Several years have passed since the 'store wars' over barriers to foreign products at Japanese distribution firms. Yet among English-speaking readers, how these firms operate remains a puzzle. In this book, the best Japanese scholars in their fields attempt to unravel that puzzle. Avoiding culture-based explanations, they employ a systematic and rigorous economic logic--yet, since they also avoid mathematical notation, the argument remains accessible to generalist readers. Collectively, the authors make four basic points: * Within a country, distribution is less similar than it appears. Not only does it vary enormously across industries, but it often varies within a given industry as well. * Across countries, distribution is less diverse than it appears. Although appearances sometimes suggest major cross-national contrasts, on more careful analysis the differences often disappear. * Distribution sometimes depends on the product involved. Because distribution functions as the principal means by which manufacturers acquire information about consumer preferences, the character of distribution can depend crucially both on demand patterns and on manufacturing technology.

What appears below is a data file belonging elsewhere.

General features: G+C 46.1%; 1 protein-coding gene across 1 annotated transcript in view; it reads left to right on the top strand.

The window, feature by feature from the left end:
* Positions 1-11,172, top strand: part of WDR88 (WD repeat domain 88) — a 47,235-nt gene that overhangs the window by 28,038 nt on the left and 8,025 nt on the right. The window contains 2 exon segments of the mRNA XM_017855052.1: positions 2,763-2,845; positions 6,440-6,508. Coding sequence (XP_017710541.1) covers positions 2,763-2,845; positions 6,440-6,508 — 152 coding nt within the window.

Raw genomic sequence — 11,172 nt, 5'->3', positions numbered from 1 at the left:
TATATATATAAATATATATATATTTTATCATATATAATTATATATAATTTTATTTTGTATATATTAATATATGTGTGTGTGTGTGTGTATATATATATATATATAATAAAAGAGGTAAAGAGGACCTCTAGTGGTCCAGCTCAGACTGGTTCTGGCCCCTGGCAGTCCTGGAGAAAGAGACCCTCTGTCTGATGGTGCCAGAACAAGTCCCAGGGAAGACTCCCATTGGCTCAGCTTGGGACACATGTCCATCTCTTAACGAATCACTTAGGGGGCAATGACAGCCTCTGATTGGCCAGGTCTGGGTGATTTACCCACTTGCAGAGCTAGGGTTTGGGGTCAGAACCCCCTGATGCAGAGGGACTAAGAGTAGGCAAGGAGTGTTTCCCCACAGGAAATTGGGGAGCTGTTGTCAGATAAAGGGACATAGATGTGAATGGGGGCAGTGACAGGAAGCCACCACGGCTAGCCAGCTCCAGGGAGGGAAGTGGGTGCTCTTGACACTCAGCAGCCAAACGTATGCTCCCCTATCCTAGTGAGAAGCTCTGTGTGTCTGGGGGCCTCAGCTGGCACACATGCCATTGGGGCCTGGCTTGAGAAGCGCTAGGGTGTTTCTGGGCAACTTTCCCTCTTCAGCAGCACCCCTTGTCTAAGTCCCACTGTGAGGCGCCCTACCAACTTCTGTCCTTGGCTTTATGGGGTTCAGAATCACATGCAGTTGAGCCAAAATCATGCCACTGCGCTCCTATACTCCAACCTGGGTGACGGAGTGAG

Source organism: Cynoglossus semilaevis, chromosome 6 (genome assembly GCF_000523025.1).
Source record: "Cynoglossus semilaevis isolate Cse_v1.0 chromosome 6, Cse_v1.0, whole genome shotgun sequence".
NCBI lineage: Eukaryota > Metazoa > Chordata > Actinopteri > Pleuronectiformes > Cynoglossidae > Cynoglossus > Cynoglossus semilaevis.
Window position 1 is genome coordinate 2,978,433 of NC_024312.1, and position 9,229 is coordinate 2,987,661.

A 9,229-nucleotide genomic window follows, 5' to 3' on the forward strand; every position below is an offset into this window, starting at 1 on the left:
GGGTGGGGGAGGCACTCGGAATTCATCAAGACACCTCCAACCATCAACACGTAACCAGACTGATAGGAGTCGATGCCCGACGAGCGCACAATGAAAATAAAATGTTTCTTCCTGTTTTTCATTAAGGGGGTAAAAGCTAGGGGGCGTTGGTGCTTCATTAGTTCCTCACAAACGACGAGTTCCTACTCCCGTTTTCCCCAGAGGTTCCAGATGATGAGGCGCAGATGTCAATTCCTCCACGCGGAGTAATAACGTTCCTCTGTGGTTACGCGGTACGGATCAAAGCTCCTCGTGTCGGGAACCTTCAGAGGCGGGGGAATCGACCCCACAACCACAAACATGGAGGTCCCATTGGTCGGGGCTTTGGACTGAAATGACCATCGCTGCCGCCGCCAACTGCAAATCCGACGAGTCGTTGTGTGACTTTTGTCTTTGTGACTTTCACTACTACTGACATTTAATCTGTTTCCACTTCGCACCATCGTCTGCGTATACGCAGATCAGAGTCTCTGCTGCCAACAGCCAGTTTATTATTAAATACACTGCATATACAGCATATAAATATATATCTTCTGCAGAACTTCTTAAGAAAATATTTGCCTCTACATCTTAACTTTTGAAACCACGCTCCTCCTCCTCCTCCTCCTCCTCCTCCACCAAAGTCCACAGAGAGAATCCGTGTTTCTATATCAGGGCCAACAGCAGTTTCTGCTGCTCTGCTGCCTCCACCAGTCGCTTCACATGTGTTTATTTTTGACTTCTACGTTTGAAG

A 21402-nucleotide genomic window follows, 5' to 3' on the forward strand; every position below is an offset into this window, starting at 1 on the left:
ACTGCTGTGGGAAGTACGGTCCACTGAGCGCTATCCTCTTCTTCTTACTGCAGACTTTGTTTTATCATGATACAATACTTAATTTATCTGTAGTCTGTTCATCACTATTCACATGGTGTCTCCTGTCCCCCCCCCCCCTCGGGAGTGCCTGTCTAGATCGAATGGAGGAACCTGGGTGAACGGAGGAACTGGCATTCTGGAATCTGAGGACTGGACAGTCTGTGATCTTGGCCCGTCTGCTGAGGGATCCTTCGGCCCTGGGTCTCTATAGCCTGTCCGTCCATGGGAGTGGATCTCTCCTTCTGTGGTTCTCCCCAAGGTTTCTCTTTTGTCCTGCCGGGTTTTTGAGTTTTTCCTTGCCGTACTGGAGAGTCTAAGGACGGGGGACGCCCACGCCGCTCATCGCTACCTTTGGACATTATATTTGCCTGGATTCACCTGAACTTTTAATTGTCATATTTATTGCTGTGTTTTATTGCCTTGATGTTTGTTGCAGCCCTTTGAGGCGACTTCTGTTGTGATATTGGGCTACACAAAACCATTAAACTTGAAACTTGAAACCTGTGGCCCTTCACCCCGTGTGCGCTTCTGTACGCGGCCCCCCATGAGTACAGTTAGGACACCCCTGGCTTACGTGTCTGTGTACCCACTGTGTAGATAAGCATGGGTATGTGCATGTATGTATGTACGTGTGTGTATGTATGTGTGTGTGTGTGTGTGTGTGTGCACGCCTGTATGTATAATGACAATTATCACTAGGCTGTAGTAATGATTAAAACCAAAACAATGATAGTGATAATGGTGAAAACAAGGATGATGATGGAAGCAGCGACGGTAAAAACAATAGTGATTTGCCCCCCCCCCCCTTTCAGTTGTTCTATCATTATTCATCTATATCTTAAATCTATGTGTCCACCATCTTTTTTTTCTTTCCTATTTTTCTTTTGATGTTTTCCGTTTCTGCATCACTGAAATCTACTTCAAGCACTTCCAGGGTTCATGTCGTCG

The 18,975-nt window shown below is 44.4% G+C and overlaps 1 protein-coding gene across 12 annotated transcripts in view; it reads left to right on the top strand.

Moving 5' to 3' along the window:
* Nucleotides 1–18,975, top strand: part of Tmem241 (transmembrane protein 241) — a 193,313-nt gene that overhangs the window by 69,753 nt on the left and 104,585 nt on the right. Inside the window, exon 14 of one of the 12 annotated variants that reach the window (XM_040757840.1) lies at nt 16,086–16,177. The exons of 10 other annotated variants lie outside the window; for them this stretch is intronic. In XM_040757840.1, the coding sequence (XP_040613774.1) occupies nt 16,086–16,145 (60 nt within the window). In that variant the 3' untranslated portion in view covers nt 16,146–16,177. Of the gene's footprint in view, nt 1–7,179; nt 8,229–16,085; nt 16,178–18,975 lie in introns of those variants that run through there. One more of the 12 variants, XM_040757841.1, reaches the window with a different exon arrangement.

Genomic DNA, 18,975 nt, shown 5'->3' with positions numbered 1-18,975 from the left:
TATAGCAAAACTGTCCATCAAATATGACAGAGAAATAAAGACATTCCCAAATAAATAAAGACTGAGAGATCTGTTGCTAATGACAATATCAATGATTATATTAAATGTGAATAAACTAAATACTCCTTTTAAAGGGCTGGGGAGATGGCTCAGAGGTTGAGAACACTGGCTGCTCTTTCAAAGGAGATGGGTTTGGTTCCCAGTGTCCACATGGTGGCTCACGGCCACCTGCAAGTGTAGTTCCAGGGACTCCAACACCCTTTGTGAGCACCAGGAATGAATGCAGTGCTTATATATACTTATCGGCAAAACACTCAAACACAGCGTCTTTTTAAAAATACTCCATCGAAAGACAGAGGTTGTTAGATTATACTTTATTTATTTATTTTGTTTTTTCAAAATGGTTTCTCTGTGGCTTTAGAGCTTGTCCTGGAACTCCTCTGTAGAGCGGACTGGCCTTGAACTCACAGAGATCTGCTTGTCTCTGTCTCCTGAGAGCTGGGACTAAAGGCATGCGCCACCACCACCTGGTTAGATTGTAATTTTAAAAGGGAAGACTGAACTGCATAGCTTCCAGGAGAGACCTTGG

* In the absence of regulatory intervention, distribution generally will be efficient and non-exclusionary. Regulation usually introduces inefficiency and often creates barriers to entry. Importantly, however, the targets of exclusion will less often involve foreign than domestic competitors. To illustrate these points, the authors draw on both analyses that cross various sectors and analyses that are specific to sectors; they study both regulated and unregulated industries; they describe industries with extensive imports, industries with extensive exports, and industries with neither; they examine the effect of technological change; and they introduce a variety of case studies, from agriculture and automobiles to electrical appliances and apparel.
Publisher: Oxford University Press